One of the most disconcer ting things for any responsible shooter picking up a lever gun is the use of the hammer as a safety. While there’s a cross-bolt safety on the guns, it’s thought of as an abomination brought about by litigation. The preferred lever gun manual of arms is to leave the hammer half-cocked, cocking it as the gun is shouldered. In the halfcocked position, the sear sits in a second, lipped notch on the hammer that prevents the sear from moving. The hammer never rests on the firing pin, and it can’t move any lower in this configuration any way, rendering the gun safe.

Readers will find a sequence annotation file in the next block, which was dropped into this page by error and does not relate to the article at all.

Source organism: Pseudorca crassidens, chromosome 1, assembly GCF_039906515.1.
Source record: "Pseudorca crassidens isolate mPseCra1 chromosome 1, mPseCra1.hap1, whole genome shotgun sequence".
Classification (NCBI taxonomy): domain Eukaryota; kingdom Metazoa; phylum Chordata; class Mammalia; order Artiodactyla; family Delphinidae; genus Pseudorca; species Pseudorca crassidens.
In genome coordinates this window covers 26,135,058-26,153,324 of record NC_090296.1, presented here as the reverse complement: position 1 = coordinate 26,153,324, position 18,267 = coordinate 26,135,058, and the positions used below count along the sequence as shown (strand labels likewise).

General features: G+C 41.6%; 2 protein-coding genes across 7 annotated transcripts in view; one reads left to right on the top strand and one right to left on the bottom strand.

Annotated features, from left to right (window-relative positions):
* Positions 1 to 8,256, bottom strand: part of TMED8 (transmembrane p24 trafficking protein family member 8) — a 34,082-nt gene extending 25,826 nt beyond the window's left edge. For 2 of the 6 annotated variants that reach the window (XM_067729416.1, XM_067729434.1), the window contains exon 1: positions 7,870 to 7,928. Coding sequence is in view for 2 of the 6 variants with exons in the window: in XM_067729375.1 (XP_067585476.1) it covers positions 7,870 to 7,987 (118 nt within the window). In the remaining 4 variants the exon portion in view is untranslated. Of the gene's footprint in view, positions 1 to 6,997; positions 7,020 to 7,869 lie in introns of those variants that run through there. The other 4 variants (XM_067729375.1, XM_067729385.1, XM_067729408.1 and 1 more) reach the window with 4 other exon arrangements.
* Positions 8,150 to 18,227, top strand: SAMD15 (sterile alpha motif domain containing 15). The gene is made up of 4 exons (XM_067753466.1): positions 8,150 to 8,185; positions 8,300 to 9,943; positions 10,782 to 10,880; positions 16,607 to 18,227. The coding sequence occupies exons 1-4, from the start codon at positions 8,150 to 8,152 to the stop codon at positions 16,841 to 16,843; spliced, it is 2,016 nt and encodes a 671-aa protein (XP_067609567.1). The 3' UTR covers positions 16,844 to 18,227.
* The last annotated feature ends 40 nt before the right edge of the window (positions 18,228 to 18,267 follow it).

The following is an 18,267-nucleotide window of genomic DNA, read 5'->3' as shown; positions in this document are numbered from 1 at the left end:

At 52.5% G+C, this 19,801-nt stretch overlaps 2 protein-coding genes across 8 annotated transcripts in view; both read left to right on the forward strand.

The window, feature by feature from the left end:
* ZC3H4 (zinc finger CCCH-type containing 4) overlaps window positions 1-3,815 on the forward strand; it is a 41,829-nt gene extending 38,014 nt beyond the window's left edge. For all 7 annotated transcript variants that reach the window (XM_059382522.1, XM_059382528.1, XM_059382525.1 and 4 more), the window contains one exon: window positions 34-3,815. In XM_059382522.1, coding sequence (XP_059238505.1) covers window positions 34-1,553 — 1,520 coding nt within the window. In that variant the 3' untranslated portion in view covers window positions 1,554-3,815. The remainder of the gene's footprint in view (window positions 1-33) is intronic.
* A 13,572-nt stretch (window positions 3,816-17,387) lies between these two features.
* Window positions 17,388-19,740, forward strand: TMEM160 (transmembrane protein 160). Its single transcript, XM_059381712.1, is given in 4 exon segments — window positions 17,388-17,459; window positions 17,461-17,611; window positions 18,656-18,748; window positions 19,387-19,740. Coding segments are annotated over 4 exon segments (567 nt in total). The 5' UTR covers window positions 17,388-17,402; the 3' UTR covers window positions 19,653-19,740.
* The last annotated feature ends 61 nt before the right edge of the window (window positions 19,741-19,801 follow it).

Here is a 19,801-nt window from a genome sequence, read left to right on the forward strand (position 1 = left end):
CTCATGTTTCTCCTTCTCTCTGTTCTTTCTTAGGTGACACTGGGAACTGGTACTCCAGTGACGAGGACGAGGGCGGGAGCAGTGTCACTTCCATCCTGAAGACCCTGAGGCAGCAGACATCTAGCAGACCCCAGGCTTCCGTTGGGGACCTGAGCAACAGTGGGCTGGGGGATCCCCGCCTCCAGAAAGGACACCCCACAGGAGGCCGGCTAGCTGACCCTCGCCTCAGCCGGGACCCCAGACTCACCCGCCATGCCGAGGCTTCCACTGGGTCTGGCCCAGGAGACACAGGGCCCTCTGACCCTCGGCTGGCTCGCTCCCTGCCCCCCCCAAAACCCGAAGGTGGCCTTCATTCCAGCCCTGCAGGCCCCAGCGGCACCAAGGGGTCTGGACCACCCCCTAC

The uncomfor table par t comes when you cock the hammer or run the action on a loaded magazine, but decide not to shoot. You could snap the cross-bolt safety and call it good, but because the hammer still falls on a safe gun, and there’s so much going on with the shotgun-like manual of arms you could pull the trigger three times before you realize the gun isn’t broken. So, as Lew Gosnell teaches at Gunsite, the preferred method to safe a lever gun is to place a thumb on the hammer, pull the trigger, and lower the hammer to half-cocked. It’s unsettling, but it becomes second nature. And there’s still the cross-bolt safet y if you want to run the gun that way.